Intranet Metrics – Discovery, Satisfaction and Impact
When I begin a new intranet project I am of course immediately interested in any metrics that have been recorded and reported on the performance of the intranet. In the majority of engagements I find that the lack of resources in the intranet team has meant that any metrics assessment is very limited indeed. This makes it difficult to know where to start in giving advice and the result is that a programme of user research has to be undertaken to give a credible baseline against which recommendations can be made. This takes time and increases the cost of the engagement.
My new Research Note on intranet metrics provides an overview of the ways in which the performance of an intranet can be assessed and can be downloaded from the Research Notes section of this web site. It is based on Chapter 15 of my Intranet Management Handbook, published in 2011. The 26 page report covers technical performance, discovery performance, user satisfaction and business impact, and describes both qualitative and quantitative methodologies. It also highlights the difference between summative and formative assessments. In addition to techniques that can be used directly by an intranet manager I have also summarised the methodologies used by five external intranet benchmarking services.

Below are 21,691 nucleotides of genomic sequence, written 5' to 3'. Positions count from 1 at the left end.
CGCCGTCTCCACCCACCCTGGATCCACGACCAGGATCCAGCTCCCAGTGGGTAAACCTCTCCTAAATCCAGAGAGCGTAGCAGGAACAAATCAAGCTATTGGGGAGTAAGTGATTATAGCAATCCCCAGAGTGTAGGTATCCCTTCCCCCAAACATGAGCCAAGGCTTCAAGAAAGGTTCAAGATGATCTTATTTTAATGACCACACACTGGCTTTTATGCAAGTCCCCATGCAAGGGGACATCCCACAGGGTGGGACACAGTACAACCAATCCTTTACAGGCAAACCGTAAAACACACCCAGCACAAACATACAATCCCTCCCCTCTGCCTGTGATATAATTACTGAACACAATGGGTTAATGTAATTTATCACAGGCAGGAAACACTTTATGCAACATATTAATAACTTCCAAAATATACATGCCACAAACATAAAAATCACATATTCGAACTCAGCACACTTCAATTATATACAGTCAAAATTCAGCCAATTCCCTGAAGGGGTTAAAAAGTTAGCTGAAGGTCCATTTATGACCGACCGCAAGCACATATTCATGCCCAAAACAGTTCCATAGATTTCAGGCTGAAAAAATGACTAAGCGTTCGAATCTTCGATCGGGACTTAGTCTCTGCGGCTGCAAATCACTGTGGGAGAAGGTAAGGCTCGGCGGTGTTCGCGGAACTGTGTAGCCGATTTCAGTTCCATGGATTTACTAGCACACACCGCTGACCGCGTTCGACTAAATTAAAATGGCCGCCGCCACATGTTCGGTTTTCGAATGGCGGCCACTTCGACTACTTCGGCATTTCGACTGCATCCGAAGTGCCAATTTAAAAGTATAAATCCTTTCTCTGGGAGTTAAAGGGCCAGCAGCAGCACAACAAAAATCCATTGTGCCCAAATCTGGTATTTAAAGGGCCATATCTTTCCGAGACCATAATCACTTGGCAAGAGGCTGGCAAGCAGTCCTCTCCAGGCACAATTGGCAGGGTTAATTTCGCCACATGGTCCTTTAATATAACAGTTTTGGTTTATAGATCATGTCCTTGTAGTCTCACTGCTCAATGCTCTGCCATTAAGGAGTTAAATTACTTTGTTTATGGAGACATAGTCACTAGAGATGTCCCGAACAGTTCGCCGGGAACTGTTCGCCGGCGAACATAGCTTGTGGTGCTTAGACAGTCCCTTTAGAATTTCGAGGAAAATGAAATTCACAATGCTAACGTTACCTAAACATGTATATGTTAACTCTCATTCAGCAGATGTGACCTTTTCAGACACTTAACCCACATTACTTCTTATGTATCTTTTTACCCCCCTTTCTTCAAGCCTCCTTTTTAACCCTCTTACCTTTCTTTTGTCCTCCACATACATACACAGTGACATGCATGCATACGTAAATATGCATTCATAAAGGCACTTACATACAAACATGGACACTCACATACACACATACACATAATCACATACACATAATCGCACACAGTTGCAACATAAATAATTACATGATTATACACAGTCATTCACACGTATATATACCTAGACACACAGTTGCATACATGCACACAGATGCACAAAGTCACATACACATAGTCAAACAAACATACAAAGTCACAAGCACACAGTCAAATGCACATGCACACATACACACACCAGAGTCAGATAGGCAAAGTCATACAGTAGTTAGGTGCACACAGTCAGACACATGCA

Quite a substantial amount of work has been undertaken over the last few years on assessing the performance of enterprise applications, taking into account the provisions of ISO 9241. The book by James Lewis and Jeff Sauro entitled Quantifying the User Experience: Practical Statistics for User Research, published in 2012, should be essential reading for intranet managers. Both the Nielsen Norman Group and Rosenfeld Media publish a range of reports and books on user experience assessment.
Inevitably there is a fine line between the user research required in the process of developing a new intranet (or a substantial re-design of an existing intranet) and the research required to optimise the operational performance of an intranet. Many of the techniques described in this report have a value in both situations. Feedback on any of the topics in the Research Note would be appreciated.